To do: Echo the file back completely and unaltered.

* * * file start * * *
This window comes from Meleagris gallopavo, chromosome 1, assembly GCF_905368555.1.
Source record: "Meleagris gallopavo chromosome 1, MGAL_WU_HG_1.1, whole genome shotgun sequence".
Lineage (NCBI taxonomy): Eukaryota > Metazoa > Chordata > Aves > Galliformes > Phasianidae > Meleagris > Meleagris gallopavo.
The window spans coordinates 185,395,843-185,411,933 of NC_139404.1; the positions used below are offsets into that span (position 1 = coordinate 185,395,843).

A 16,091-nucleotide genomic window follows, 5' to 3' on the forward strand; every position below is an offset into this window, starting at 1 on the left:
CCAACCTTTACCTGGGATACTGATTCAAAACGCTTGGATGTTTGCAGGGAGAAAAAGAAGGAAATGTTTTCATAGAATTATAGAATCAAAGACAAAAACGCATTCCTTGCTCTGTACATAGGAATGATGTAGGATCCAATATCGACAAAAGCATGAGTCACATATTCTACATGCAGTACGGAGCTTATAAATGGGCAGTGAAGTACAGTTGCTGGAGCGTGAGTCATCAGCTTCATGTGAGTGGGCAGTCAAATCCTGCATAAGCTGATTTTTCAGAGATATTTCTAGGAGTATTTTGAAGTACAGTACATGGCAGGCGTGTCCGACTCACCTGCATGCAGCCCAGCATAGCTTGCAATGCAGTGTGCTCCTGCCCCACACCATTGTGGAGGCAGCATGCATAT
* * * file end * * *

This window comes from Meleagris gallopavo, chromosome 1, assembly GCF_905368555.1.
Source record: "Meleagris gallopavo chromosome 1, MGAL_WU_HG_1.1, whole genome shotgun sequence".
Lineage (NCBI taxonomy): Eukaryota > Metazoa > Chordata > Aves > Galliformes > Phasianidae > Meleagris > Meleagris gallopavo.
The window spans coordinates 185,395,843-185,411,933 of NC_139404.1; the positions used below are offsets into that span (position 1 = coordinate 185,395,843).

A 16,091-nucleotide genomic window follows, 5' to 3' on the forward strand; every position below is an offset into this window, starting at 1 on the left:
CCAACCTTTACCTGGGATACTGATTCAAAACGCTTGGATGTTTGCAGGGAGAAAAAGAAGGAAATGTTTTCATAGAATTATAGAATCAAAGACAAAAACGCATTCCTTGCTCTGTACATAGGAATGATGTAGGATCCAATATCGACAAAAGCATGAGTCACATATTCTACATGCAGTACGGAGCTTATAAATGGGCAGTGAAGTACAGTTGCTGGAGCGTGAGTCATCAGCTTCATGTGAGTGGGCAGTCAAATCCTGCATAAGCTGATTTTTCAGAGATATTTCTAGGAGTATTTTGAAGTACAGTACATGGCAGGCGTGTCCGACTCACCTGCATGCAGCCCAGCATAGCTTGCAATGCAGTGTGCTCCTGCCCCACACCATTGTGGAGGCAGCATGCATAT